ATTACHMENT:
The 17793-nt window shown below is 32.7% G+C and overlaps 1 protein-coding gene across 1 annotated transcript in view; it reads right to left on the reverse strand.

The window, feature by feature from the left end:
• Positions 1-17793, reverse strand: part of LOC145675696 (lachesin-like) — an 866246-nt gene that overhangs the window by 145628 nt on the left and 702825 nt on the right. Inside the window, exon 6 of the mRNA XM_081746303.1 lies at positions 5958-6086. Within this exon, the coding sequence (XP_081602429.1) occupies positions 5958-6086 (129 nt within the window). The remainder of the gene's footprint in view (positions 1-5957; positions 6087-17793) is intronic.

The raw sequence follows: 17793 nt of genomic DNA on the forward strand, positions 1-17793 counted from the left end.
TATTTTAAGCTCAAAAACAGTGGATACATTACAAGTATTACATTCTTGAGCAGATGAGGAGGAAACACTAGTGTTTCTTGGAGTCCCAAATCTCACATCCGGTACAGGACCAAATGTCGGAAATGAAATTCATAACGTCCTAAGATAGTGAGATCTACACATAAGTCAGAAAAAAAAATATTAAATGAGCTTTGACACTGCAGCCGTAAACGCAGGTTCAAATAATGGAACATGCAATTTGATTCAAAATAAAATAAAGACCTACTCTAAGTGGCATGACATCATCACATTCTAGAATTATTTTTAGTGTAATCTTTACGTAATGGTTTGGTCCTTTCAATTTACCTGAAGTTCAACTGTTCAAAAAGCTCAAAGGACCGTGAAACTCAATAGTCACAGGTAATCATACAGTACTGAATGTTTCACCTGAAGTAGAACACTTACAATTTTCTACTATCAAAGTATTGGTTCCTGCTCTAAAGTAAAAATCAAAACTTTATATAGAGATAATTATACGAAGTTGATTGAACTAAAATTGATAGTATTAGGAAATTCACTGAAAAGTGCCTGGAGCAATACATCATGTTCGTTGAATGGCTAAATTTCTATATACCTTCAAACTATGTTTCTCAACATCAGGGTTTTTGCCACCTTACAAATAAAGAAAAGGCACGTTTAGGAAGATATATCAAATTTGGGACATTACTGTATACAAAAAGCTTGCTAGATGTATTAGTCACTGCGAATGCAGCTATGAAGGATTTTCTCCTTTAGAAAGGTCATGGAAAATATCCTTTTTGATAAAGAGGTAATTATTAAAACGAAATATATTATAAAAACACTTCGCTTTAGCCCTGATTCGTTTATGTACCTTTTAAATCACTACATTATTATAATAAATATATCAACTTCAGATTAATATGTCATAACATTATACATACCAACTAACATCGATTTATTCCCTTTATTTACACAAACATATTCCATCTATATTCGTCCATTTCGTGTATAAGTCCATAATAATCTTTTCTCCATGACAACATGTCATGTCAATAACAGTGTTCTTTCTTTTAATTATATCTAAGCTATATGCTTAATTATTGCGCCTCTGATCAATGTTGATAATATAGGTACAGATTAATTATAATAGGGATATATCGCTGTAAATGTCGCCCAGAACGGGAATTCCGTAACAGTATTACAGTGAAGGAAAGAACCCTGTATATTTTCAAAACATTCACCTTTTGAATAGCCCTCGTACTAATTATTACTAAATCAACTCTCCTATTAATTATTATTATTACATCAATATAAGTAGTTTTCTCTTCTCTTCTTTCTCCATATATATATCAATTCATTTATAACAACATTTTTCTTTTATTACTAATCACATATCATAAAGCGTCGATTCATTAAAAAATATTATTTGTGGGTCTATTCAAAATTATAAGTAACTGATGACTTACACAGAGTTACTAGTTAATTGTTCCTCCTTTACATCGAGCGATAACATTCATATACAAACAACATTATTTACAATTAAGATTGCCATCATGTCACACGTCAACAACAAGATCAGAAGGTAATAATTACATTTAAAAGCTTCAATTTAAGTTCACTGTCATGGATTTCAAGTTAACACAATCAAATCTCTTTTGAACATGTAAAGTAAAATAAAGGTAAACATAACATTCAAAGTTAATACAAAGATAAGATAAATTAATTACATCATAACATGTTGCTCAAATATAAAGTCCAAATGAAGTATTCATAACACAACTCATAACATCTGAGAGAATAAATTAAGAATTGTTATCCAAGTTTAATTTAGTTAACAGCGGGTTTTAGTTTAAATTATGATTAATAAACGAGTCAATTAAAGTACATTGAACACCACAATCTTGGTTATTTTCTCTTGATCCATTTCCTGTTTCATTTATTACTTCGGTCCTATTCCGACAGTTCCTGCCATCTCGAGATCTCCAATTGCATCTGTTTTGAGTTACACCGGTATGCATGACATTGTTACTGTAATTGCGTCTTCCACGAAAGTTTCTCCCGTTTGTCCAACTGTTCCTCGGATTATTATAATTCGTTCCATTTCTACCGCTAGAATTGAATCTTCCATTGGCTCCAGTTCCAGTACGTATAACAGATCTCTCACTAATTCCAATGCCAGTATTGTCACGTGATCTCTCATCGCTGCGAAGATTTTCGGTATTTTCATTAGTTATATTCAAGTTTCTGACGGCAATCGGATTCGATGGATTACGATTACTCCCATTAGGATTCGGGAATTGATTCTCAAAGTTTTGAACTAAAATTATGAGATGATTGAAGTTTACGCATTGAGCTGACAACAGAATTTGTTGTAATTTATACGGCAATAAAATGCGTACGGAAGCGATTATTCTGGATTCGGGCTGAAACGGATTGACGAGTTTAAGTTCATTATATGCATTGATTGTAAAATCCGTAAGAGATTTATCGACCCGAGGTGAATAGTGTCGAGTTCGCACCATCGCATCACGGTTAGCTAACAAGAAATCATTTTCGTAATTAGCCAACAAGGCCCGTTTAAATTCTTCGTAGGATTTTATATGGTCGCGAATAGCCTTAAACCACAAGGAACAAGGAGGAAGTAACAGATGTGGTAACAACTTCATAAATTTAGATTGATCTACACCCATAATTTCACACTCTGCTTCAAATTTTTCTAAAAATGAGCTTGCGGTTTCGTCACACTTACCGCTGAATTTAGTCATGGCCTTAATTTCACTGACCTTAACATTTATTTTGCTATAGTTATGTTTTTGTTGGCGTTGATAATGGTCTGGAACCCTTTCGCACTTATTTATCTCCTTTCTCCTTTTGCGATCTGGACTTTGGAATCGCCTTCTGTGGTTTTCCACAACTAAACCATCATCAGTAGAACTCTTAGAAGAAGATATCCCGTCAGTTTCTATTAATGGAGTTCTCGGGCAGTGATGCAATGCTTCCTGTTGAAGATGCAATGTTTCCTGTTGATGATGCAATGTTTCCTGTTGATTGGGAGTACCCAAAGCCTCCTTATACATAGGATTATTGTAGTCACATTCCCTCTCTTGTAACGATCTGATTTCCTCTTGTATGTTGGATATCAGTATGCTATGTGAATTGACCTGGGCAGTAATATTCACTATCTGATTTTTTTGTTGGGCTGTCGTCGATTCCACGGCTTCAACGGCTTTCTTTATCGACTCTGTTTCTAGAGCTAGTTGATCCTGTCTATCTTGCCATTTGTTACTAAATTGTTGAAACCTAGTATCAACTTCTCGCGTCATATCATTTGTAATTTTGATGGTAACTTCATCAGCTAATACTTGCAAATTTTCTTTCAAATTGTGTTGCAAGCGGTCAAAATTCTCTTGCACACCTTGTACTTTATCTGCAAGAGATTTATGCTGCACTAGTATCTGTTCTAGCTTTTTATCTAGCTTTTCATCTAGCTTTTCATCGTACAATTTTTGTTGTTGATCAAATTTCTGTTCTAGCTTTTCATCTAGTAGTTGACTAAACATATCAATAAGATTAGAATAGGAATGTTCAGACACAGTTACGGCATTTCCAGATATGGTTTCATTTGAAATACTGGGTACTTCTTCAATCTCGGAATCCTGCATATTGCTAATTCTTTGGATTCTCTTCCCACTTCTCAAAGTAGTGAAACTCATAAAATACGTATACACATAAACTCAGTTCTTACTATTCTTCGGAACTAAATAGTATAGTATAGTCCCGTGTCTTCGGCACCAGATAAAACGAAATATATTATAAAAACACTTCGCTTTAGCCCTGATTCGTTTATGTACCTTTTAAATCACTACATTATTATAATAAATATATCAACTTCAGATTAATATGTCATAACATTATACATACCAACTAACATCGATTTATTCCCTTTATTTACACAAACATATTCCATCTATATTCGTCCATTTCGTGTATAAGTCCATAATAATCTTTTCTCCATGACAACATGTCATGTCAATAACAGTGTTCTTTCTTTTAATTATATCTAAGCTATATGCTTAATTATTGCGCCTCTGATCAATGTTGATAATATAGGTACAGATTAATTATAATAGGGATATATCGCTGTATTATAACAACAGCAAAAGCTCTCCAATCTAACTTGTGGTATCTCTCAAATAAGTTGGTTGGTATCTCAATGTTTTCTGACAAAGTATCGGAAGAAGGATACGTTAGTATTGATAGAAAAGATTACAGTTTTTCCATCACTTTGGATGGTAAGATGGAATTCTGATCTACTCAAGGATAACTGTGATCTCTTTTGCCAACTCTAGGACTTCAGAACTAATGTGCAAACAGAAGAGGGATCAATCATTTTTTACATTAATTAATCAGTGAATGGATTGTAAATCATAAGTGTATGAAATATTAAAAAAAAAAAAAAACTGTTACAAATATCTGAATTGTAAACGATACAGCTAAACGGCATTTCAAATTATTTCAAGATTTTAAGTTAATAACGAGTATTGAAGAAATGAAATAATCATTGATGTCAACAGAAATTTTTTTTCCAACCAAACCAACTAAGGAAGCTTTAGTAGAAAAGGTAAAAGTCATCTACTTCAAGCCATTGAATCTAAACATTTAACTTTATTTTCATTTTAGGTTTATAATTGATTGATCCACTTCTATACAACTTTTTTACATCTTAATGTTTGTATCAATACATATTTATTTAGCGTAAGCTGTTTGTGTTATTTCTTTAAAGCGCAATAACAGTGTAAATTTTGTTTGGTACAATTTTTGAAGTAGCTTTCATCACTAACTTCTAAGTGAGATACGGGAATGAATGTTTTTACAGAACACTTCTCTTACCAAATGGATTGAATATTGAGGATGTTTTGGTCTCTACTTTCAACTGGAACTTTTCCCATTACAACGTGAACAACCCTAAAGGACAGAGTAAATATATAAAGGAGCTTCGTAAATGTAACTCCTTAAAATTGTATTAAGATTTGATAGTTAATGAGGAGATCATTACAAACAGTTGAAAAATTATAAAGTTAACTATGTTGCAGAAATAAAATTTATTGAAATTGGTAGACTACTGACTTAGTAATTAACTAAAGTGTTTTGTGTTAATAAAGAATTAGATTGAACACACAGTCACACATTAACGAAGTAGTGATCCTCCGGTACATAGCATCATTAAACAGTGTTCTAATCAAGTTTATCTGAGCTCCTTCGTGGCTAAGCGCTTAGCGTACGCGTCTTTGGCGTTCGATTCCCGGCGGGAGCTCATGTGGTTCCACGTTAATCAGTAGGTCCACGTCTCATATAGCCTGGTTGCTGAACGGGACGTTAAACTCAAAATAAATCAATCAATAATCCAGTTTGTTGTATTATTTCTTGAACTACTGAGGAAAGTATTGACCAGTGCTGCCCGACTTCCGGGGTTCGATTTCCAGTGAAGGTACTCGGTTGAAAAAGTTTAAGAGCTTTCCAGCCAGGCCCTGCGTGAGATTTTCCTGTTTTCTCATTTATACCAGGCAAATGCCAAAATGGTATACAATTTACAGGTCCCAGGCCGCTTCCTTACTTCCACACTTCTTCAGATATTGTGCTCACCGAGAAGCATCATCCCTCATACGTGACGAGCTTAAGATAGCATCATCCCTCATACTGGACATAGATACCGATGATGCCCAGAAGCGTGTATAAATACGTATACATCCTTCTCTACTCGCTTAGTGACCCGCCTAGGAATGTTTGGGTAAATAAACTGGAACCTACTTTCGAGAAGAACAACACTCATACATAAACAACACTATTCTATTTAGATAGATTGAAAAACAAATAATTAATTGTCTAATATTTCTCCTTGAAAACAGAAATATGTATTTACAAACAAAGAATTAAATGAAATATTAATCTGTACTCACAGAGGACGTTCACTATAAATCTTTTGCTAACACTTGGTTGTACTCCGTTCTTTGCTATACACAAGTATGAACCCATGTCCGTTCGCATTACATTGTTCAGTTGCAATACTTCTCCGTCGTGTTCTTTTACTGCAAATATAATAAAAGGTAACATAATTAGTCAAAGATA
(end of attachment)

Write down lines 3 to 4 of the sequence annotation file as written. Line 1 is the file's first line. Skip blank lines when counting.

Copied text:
• Positions 1-17793, reverse strand: part of LOC145675696 (lachesin-like) — an 866246-nt gene that overhangs the window by 145628 nt on the left and 702825 nt on the right. Inside the window, exon 6 of the mRNA XM_081746303.1 lies at positions 5958-6086. Within this exon, the coding sequence (XP_081602429.1) occupies positions 5958-6086 (129 nt within the window). The remainder of the gene's footprint in view (positions 1-5957; positions 6087-17793) is intronic.

The raw sequence follows: 17793 nt of genomic DNA on the forward strand, positions 1-17793 counted from the left end.